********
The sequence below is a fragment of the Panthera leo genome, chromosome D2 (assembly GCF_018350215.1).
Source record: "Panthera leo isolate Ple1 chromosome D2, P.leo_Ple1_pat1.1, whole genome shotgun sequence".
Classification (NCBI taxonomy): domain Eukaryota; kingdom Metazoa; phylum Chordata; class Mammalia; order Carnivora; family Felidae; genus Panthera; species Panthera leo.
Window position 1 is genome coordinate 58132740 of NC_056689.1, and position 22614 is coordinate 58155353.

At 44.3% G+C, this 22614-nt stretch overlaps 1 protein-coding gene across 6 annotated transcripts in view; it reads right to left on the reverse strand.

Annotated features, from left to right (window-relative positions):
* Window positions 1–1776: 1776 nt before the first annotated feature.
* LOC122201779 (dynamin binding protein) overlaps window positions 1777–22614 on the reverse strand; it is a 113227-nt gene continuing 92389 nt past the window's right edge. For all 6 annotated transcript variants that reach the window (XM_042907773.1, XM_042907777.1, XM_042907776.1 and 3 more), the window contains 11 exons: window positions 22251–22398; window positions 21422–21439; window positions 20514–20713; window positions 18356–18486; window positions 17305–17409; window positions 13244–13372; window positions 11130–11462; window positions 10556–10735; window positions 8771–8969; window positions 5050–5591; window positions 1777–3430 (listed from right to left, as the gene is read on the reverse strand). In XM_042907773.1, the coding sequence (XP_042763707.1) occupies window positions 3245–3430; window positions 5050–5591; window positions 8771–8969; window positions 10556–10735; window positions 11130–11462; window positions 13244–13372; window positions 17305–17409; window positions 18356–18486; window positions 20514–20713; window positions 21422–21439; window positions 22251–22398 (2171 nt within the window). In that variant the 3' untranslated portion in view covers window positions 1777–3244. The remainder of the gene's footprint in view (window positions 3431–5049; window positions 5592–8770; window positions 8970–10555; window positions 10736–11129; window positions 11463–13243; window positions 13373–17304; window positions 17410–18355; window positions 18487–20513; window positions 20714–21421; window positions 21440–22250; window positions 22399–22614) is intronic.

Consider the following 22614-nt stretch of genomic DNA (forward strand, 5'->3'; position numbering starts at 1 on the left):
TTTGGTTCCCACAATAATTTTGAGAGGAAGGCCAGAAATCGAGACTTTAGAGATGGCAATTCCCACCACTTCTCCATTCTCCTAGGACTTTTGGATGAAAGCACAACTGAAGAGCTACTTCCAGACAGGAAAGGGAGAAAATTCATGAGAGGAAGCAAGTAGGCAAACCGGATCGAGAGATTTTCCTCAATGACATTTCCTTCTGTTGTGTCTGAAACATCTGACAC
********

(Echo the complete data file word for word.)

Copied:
The sequence below is a fragment of the Panthera leo genome, chromosome D2 (assembly GCF_018350215.1).
Source record: "Panthera leo isolate Ple1 chromosome D2, P.leo_Ple1_pat1.1, whole genome shotgun sequence".
Classification (NCBI taxonomy): domain Eukaryota; kingdom Metazoa; phylum Chordata; class Mammalia; order Carnivora; family Felidae; genus Panthera; species Panthera leo.
Window position 1 is genome coordinate 58132740 of NC_056689.1, and position 22614 is coordinate 58155353.

At 44.3% G+C, this 22614-nt stretch overlaps 1 protein-coding gene across 6 annotated transcripts in view; it reads right to left on the reverse strand.

Annotated features, from left to right (window-relative positions):
* Window positions 1–1776: 1776 nt before the first annotated feature.
* LOC122201779 (dynamin binding protein) overlaps window positions 1777–22614 on the reverse strand; it is a 113227-nt gene continuing 92389 nt past the window's right edge. For all 6 annotated transcript variants that reach the window (XM_042907773.1, XM_042907777.1, XM_042907776.1 and 3 more), the window contains 11 exons: window positions 22251–22398; window positions 21422–21439; window positions 20514–20713; window positions 18356–18486; window positions 17305–17409; window positions 13244–13372; window positions 11130–11462; window positions 10556–10735; window positions 8771–8969; window positions 5050–5591; window positions 1777–3430 (listed from right to left, as the gene is read on the reverse strand). In XM_042907773.1, the coding sequence (XP_042763707.1) occupies window positions 3245–3430; window positions 5050–5591; window positions 8771–8969; window positions 10556–10735; window positions 11130–11462; window positions 13244–13372; window positions 17305–17409; window positions 18356–18486; window positions 20514–20713; window positions 21422–21439; window positions 22251–22398 (2171 nt within the window). In that variant the 3' untranslated portion in view covers window positions 1777–3244. The remainder of the gene's footprint in view (window positions 3431–5049; window positions 5592–8770; window positions 8970–10555; window positions 10736–11129; window positions 11463–13243; window positions 13373–17304; window positions 17410–18355; window positions 18487–20513; window positions 20714–21421; window positions 21440–22250; window positions 22399–22614) is intronic.

Consider the following 22614-nt stretch of genomic DNA (forward strand, 5'->3'; position numbering starts at 1 on the left):
TTTGGTTCCCACAATAATTTTGAGAGGAAGGCCAGAAATCGAGACTTTAGAGATGGCAATTCCCACCACTTCTCCATTCTCCTAGGACTTTTGGATGAAAGCACAACTGAAGAGCTACTTCCAGACAGGAAAGGGAGAAAATTCATGAGAGGAAGCAAGTAGGCAAACCGGATCGAGAGATTTTCCTCAATGACATTTCCTTCTGTTGTGTCTGAAACATCTGACAC